Old faces, new roles

BankUnitedThe financial crisis appears to be creating some jobs for at least one group of people – former banking executives.

As private equity firms turn their attention to banks, they are seeking out retired chiefs and other senior executives with banking experience to lead their investments and run the banks they buy. 

Besides their operational experience, these executives bring to the table a crucial quality that can sometimes make or break a group’s bid to take over a bank – street cred with U.S. banking regulators.

Credible management for the banks they oversee is one of the key concerns of regulators, who worry about the health of the industry and separation of banking and commerce. It becomes all the more crucial in the case of private equity groups that don’t already own banks and so have no recent track record for regulators to rely on.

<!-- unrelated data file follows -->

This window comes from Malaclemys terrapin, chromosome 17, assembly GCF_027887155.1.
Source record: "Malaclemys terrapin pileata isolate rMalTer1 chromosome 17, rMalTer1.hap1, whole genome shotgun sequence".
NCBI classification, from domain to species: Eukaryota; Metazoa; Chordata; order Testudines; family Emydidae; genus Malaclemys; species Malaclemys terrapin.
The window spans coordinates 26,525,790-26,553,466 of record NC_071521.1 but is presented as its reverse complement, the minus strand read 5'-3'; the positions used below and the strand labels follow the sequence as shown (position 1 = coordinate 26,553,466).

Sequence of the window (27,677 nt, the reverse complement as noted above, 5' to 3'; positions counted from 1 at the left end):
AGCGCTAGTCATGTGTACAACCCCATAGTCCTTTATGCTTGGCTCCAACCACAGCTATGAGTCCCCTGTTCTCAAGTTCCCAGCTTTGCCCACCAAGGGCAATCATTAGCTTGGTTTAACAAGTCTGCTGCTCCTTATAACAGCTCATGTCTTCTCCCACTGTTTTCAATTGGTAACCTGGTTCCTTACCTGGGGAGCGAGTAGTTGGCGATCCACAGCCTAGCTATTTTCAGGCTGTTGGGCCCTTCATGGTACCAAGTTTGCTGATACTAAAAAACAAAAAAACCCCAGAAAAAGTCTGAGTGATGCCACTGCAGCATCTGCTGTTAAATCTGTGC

John Kanas, a veteran of the banking industry and former head of North Fork Bank, made such a comeback with a successful bid for Florida’s BankUnited.

Deals du Jour

Opel remains the biggest story of the day. Marathon talks to shield it from a looming bankruptcy ended with no results, a deal is now expected by Friday. In another bankruptcy-related story, Nortel Networks is looking for a buyer for its majority stake in a South Korean joint venture with LG Electronics. For today’s top headlines on deals, click here.

This is what we found of interest in the newspapers:

* Fortress Investment Group, a listed private equity and hedge fund company, is nearing an agreement to inject $800 million in fresh capital into First Southern, a Florida bank, with other investors, the Financial Times said.

* Eircom Holdings has started detailed discussions with three potential bidders to sell its 57 percent stake in Eircom, the former Irish state-owned telecoms company, the Financial Times said.